That’s all well and good, and keeping it in mind does help you set effective goals – but isn’t music just a little more… magical than the dry world of business?
Are your ear training goals MAGIC?
We’re going to use the acronym MAGIC to make sure our ear training goals are going to be effective. What does that mean? Let’s go through it in order.
M is for Musical ♪♫♬♫♪
This one should go without saying – but in fact it’s often forgotten!
One of the biggest mistakes with ear training goals is that musicians forget to keep them musical. Once you’re immersed in the world of intervals and triads and inversions, it can be easy to work on ear training for ear training’s sake. But this is not a sustainable approach. You can’t let your ear training become dry theoretical exercises or you’ll quickly lose interest.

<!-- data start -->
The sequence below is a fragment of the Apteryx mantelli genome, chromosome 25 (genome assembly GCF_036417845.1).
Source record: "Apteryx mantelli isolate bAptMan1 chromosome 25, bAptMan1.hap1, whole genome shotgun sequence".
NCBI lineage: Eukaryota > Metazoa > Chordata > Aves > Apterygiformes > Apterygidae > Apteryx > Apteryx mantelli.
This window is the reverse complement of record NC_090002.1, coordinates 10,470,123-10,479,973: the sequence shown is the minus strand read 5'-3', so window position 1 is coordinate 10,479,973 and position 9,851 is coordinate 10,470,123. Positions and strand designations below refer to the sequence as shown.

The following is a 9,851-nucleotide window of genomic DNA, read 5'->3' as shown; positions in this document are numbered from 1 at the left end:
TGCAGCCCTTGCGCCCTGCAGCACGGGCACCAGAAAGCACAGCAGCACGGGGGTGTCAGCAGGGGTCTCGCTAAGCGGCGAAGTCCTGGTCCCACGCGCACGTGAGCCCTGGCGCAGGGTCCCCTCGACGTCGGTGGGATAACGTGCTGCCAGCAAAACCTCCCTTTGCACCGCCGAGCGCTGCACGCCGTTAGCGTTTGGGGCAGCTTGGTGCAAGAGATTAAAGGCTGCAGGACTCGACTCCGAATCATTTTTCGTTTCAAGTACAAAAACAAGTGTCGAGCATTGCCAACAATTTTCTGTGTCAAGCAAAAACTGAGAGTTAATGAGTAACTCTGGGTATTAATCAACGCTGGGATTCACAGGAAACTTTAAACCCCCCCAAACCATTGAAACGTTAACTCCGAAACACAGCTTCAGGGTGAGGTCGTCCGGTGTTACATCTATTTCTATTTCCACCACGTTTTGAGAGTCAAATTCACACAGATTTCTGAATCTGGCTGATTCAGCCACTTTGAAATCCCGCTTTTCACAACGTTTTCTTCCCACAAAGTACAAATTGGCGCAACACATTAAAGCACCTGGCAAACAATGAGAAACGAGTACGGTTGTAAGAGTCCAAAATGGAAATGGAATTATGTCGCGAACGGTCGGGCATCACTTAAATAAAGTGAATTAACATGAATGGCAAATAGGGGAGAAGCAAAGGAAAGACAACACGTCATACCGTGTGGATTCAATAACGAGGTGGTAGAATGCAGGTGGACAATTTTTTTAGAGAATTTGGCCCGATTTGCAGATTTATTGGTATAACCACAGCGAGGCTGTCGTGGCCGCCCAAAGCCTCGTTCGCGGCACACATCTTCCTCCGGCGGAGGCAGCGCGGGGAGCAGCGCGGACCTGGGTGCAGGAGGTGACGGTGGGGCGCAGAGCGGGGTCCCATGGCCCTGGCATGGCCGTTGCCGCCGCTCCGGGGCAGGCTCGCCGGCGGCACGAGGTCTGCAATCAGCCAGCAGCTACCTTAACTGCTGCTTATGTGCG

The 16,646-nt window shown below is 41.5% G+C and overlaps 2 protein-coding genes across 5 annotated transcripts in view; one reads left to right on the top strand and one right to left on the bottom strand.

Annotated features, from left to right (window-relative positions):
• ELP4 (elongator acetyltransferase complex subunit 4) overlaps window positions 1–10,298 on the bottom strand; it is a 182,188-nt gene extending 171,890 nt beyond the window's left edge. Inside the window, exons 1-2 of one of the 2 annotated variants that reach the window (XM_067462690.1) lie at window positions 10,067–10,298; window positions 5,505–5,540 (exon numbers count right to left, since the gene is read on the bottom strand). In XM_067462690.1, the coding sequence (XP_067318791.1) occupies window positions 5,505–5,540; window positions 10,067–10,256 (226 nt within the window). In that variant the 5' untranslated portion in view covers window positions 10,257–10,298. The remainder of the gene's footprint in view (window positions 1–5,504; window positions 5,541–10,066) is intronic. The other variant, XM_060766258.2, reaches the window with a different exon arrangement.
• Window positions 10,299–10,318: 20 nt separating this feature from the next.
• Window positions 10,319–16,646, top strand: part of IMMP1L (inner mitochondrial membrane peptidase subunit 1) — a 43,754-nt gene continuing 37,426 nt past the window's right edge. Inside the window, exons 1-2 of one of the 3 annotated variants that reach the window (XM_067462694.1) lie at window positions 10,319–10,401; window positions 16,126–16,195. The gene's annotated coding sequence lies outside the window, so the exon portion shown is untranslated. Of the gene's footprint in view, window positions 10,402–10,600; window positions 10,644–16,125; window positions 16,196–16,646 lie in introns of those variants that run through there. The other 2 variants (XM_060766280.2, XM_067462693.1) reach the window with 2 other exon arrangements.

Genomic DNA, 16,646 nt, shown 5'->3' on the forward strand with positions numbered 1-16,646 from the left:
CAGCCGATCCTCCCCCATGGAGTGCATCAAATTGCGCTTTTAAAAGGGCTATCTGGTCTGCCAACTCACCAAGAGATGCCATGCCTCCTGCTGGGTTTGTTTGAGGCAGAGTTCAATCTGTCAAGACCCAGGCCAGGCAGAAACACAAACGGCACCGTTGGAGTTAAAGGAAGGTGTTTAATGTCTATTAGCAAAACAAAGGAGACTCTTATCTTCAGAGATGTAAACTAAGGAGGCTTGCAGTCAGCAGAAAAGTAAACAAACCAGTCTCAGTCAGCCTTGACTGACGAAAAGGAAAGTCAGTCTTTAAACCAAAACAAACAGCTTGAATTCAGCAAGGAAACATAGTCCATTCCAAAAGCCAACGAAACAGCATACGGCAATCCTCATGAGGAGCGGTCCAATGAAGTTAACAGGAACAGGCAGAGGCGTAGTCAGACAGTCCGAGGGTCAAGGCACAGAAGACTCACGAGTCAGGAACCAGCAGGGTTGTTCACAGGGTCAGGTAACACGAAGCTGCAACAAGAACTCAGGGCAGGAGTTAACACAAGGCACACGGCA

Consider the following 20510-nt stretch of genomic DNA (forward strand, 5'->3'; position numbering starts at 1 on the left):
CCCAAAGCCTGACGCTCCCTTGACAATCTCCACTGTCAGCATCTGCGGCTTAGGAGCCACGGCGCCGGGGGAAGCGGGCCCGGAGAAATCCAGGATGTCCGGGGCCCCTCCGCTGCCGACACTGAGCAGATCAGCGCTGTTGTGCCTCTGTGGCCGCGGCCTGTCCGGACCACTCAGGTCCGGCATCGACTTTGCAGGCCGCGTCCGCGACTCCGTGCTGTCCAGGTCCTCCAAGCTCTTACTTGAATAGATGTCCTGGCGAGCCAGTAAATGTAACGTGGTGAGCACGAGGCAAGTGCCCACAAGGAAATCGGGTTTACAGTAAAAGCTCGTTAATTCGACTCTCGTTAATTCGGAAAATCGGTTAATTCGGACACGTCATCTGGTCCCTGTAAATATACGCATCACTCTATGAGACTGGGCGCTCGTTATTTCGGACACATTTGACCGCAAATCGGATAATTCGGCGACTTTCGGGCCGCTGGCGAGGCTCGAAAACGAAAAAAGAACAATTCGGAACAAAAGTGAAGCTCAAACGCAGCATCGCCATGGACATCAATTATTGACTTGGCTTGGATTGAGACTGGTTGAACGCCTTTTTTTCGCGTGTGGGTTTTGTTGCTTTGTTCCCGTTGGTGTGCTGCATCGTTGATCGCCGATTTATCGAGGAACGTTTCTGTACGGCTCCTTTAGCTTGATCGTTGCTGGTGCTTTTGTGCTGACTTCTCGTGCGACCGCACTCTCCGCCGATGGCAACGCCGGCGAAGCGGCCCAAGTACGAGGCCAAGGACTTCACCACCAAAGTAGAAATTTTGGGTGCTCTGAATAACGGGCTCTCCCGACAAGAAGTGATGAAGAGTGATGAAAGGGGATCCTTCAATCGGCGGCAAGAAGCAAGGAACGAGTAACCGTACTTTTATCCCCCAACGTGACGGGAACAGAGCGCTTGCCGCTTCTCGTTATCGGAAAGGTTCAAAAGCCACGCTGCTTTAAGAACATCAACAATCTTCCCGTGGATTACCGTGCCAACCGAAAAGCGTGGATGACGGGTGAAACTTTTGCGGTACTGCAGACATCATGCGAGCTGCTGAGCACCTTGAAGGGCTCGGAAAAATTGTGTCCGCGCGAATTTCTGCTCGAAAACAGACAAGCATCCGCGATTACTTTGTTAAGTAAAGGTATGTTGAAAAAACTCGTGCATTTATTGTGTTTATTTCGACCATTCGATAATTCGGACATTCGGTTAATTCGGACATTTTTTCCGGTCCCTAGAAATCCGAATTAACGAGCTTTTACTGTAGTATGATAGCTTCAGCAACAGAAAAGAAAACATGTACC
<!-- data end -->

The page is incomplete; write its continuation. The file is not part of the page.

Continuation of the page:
Ensure that your ear training goals are inherently musical and it will be easier to relate all your ear training practice to the rest of your musical life and you’ll ensure your training stays enjoyable and your motivation stays strong.
A is for Attainable
It’s good to be ambitious and choose goals which inspire you, but you must also make sure those goals are realistically attainable.
You can’t expect to have professional-level ears overnight, but you can make significant progress towards that target. Choose goals which will stretch you but which you think you can realistically reach in the year ahead.
Then construct your ear training plan to get you there step-by-step so that even quite ambitious goals are broken down into easily achievable chunks.
G is for Growth-Oriented
It’s no use choosing random goals which provide only a momentary excitement which quickly fades.
You should think about the big picture: what kind of musician do you dream of becoming?
Then ask yourself what ear training goals will help you grow into that musician.
Set growth-oriented goals like this and every step of the journey will bring you one step closer to being the musician you want to be.
I is for Interesting
The biggest stumbling block most musicians hit with ear training is they lose interest and so don’t keep it up.